Brining is the process of submerging food in a saltwater solution. By brining your meat before cooking it, you ensure that it comes out moist and flavorful every time. Brining is a very popular method for Thanksgiving turkeys, since you can complete most of the prep work for the bird the day before. Use a brine when you're cooking in dry conditions. Roasting, grilling and smoking meats all zap moisture, so the addition of a brine is truly necessary.
Select a pot, pan or other container large enough to hold your meat. If you're brining something large, such as a whole turkey, look for oven-safe roasting bags in the grocery store. They're made in sizes large enough to fit a whole bird or ham. Do not use garbage bags, since they aren't made with food-grade plastic.
Dissolve your salt in the water. The basic ratio is 1/4 cup of salt to 4 cups of water, or 1/2 cup kosher salt per quart of water. Heat the water in a large stock pot and stir in the salt until it has dissolved completely.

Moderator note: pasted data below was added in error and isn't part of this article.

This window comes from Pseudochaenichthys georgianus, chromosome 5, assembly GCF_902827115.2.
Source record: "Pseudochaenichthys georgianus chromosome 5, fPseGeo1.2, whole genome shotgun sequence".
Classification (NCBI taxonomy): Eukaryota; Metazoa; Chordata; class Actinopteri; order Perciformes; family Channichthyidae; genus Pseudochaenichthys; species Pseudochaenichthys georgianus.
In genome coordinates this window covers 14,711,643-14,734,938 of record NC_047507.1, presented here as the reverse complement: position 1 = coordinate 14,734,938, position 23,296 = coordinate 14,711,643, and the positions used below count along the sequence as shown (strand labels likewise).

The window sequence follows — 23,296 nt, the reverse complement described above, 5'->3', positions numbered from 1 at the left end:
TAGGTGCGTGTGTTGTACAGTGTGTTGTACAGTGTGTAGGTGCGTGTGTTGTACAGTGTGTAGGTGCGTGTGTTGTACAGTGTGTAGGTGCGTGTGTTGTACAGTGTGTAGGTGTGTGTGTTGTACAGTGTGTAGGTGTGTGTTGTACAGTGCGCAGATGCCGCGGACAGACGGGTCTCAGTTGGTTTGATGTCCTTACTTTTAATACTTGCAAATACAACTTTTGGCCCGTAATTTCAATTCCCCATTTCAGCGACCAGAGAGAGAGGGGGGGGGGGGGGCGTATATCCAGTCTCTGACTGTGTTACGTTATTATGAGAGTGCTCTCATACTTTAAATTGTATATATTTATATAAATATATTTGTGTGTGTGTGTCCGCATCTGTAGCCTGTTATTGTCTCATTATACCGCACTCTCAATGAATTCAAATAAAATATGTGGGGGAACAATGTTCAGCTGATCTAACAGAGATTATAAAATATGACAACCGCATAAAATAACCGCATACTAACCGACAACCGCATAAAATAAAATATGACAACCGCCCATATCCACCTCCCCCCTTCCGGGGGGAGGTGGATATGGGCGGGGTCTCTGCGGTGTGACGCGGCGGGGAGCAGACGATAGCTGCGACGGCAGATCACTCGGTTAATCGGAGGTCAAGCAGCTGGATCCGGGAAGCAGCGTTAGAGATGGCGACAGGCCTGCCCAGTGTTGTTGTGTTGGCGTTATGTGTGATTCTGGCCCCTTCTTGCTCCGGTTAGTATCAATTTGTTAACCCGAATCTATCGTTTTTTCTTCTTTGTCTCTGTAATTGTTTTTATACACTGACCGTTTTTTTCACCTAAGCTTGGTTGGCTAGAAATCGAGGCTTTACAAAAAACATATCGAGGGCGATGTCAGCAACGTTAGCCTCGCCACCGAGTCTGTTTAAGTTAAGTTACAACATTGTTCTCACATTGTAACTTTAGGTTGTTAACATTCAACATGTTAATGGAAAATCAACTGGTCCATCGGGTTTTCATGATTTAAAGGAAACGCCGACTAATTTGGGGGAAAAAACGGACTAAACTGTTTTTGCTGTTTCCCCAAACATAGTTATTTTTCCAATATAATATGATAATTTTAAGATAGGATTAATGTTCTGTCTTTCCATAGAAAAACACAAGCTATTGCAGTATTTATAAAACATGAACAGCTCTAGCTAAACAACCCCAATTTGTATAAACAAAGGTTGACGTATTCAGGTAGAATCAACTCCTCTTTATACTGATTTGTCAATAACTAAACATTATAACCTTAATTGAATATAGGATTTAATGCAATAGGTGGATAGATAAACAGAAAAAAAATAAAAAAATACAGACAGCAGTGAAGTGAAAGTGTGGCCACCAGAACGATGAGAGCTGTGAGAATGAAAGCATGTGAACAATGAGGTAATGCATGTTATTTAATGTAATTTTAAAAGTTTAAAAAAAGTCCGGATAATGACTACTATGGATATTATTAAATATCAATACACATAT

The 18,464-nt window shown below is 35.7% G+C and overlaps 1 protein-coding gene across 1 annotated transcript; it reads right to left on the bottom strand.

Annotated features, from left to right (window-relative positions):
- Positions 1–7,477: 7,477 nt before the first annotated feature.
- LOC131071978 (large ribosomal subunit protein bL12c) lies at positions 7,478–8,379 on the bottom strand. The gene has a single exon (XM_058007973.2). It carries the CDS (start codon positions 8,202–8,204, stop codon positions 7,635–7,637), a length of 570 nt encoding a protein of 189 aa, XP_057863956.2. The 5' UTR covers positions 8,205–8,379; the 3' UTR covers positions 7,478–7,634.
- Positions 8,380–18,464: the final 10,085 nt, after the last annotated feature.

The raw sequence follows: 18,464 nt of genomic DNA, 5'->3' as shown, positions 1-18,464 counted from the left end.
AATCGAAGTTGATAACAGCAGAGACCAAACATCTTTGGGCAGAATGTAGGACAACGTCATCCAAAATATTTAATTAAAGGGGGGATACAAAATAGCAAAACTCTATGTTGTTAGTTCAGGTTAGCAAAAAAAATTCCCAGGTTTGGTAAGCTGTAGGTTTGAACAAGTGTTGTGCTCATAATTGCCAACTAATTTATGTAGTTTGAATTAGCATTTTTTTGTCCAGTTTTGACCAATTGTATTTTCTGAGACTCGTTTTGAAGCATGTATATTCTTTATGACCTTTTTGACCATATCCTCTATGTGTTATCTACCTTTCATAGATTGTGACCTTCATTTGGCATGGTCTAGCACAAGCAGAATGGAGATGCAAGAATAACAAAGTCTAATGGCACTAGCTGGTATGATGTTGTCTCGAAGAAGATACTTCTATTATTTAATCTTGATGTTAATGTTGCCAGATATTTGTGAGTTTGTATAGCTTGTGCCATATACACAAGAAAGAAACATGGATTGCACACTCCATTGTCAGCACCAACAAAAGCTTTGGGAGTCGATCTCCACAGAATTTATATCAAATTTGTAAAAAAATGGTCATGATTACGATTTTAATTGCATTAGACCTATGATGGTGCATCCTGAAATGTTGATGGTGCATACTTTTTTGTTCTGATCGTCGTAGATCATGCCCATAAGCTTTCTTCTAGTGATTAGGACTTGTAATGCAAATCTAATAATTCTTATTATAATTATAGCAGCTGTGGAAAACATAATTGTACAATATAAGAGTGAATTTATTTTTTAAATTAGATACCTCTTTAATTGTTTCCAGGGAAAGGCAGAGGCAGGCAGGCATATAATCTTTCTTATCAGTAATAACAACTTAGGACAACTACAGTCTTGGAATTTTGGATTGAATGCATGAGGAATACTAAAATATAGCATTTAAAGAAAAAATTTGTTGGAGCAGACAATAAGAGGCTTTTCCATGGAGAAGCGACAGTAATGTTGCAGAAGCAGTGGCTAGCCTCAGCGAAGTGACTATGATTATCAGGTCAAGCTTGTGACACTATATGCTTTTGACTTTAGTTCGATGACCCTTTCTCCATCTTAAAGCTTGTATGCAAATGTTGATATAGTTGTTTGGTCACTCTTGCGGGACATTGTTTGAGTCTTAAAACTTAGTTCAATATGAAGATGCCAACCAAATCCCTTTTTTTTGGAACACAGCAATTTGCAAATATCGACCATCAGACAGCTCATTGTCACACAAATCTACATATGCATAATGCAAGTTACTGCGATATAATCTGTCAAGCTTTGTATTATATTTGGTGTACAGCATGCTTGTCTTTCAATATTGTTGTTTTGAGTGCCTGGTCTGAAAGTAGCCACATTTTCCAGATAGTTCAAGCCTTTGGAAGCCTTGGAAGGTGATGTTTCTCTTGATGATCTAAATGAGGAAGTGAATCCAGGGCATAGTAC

Add any other ingredients that suit your taste. Rosemary, sage, thyme, and black pepper are easy additions. You needn't overdo it with the amounts, since the meat will be soaking in these flavors for a while. A tablespoon or two of each spice is perfect for a gallon-sized brine. Slice up an onion, lemon, garlic cloves or an apple to add to the mix. Add a cup or two of apple cider vinegar, maple syrup or sugar.
Place your meat into the desired container and slowly add the brine. If the meat isn't entirely covered by brine, add a solution of 1 tbsp. salt to 1 cup water. Continue adding the salt solution until the meat is completely covered.
Place your meat in the refrigerator and allow the brine to do its job. For large pieces of meat, such as an entire turkey, you'll need to let it brine for about 10 to 12 hours. Smaller pieces, such as pork chops or chicken breasts, require only about 3 to 4 hours. You can even brine shrimp, if you wish. Shrimp should brine for only about 30 minutes.